HOW SAFE ARE OSS­ING­TON LIT­TLE ITALY AND AN­NEX?

Annex Post - - FRONT PAGE -

The city has suf­fered through a year of aw­ful crimes from a van at­tack and the Dan­forth shoot­ing to the Lea­side se­rial killer and the Sher­man homi­cides. These in­ci­dents made us all feel less safe, but what about the most preva­lent crime we face? Neigh­bour­hood crime is nowhere near as hor­rific, but we take it se­ri­ously. To that end, we drilled down into po­lice sta­tis­tics and re­ports to see how safe our back­yards re­ally are.

Lo­cal res­i­dent re­ports break-ins as a fre­quent oc­cur­rence

There have been more than 400 break-ins re­ported in 53 Divi­sion this year and Const. Ti­mothy Somers of Toronto Po­lice Ser­vice, 53 Divi­sion said that is sig­nif­i­cant.

“Crim­i­nals have be­come more so­phis­ti­cated and are tar­get­ing houses for specifics,” said Const. Somers, adding break-in rings are us­ing more peo­ple to case out neigh­bour­hoods. “Be­cause that takes time to study peo­ple’s sched­ule to fig­ure out when to ap­pro­pri­ately break into a house.”

Har­bord vil­lage res­i­dent Anne Marie Lorusso said break-ins are a ma­jor prob­lem in her area.

“I have lived in Har­bord vil­lage since 2001 and have ex­pe­ri­ence mul­ti­ple car break-ins and thefts in and around my prop­erty, in­clud­ing my trees be­ing lit­er­ally dug up out of the front lawn three times in a row,” she said.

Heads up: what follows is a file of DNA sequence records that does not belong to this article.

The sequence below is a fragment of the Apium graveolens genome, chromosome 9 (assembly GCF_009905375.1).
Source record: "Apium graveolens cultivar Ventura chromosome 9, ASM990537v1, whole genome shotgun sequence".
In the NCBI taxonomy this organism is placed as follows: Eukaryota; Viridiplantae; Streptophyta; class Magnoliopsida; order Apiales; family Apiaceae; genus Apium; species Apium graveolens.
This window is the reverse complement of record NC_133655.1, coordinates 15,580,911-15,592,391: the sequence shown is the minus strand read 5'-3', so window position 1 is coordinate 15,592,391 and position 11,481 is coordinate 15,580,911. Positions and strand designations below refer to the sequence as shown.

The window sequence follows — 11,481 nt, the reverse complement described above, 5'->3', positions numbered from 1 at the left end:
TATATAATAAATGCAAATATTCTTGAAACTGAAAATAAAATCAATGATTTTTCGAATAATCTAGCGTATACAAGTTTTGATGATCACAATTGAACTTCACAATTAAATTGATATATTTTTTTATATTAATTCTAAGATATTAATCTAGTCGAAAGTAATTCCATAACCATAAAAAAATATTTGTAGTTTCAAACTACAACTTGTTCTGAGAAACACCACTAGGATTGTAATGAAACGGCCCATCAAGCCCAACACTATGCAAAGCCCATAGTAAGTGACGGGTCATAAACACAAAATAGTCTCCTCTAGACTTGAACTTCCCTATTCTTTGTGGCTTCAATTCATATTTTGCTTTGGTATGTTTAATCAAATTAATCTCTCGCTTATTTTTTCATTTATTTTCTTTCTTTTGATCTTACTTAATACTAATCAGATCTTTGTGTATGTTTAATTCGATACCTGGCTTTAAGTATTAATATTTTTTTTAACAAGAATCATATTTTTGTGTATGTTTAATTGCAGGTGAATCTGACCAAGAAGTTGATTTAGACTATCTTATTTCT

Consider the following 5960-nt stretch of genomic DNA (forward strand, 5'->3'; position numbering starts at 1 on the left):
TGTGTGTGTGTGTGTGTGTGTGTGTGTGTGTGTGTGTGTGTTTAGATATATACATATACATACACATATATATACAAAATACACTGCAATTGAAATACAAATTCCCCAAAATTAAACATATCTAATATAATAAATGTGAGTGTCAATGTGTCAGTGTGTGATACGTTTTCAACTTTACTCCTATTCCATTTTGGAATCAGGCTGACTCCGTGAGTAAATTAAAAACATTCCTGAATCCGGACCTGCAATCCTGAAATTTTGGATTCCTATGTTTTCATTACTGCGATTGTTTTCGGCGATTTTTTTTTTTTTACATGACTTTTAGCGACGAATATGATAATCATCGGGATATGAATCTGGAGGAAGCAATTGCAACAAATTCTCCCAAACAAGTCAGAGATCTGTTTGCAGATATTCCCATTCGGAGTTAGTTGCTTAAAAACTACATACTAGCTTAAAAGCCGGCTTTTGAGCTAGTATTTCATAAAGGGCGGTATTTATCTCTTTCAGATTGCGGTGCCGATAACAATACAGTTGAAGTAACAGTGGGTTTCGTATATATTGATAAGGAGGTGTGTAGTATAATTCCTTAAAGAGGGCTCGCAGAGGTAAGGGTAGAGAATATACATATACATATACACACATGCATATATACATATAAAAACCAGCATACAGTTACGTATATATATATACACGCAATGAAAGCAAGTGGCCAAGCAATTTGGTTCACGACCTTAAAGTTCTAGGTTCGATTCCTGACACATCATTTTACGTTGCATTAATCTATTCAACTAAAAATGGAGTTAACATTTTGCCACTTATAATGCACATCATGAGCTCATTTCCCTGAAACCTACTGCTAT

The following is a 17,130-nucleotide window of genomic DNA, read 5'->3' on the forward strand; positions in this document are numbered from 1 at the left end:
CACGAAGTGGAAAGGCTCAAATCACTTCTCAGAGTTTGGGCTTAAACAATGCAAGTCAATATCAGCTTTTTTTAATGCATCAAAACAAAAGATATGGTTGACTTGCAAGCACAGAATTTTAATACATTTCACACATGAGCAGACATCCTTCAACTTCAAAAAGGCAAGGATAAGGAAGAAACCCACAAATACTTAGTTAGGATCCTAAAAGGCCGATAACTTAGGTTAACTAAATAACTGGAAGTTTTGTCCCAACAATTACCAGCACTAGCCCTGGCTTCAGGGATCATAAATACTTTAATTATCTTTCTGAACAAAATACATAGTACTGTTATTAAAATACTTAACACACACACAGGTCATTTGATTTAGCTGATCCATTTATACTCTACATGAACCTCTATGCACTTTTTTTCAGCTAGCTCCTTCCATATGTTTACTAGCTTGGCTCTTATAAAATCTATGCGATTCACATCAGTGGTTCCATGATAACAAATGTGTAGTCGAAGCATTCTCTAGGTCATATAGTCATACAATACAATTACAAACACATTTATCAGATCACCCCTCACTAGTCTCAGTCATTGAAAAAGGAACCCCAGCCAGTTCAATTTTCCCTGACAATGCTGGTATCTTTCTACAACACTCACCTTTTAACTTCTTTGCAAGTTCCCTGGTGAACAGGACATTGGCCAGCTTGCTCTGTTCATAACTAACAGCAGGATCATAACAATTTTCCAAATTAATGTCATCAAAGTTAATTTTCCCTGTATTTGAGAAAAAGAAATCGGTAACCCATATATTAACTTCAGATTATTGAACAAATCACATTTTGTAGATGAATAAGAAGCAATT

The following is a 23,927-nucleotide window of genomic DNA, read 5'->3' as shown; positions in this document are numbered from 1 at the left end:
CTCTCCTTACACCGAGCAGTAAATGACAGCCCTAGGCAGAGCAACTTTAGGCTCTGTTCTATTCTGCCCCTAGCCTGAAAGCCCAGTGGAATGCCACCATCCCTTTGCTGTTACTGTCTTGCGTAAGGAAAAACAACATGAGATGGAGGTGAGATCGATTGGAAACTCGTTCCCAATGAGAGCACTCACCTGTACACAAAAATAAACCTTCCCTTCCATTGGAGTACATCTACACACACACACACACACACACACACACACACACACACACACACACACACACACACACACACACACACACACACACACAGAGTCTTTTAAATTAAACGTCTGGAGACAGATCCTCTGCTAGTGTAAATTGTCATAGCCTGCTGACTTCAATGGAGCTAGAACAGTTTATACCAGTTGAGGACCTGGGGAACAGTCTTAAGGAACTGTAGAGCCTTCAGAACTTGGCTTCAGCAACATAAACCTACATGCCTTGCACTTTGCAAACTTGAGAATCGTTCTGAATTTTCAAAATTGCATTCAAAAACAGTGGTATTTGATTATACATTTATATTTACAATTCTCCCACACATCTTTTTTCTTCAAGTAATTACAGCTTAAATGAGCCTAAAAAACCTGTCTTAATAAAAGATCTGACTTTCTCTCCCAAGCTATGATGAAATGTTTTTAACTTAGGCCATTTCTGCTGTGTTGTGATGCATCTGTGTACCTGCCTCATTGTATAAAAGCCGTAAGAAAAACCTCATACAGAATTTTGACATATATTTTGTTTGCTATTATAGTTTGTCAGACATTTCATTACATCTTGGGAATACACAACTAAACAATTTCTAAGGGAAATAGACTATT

Most re­cently, Lorusso’s house was bro­ken into sev­eral times while it was un­der con­struc­tion. They de­ter­mined the thieves were en­ter­ing through the base­ment win­dows and had the con­trac­tors board up the stairs on each floor ev­ery night so thieves couldn’t make their way through the house.

The ex­pe­ri­ence has taken a toll on Lorusso, and she has taken mea­sures to pre­vent fu­ture break-ins.

“I’m lit­er­ally al­ways cog­nizant of what I have around the house that can sim­ply be picked up and car­ried away. I had cam­eras in­stalled to cover my park­ing and yard be­cause I know that any­one that ren­o­vates gets bro­ken into shortly af­ter they move back home,” she said.

Auto thefts in­crease as thieves use new tech­nol­ogy to clone key fobs from a dis­tance

As of mid-Oc­to­ber this year, 148 cars had been re­ported stolen to Toronto Po­lice Ser­vice, 53 Divi­sion. This is a dras­tic in­crease from the 59 cars re­ported stolen in 2017.

“We can tell you what has driven that spike,” said Const. Ti­mothy Somers. “There’s been changes in tech­nol­ogy that have be­come avail­able for peo­ple to mimic or to clone the key fobs of var­i­ous mod­els of ve­hi­cles us­ing lap­top tech­nol­ogy.”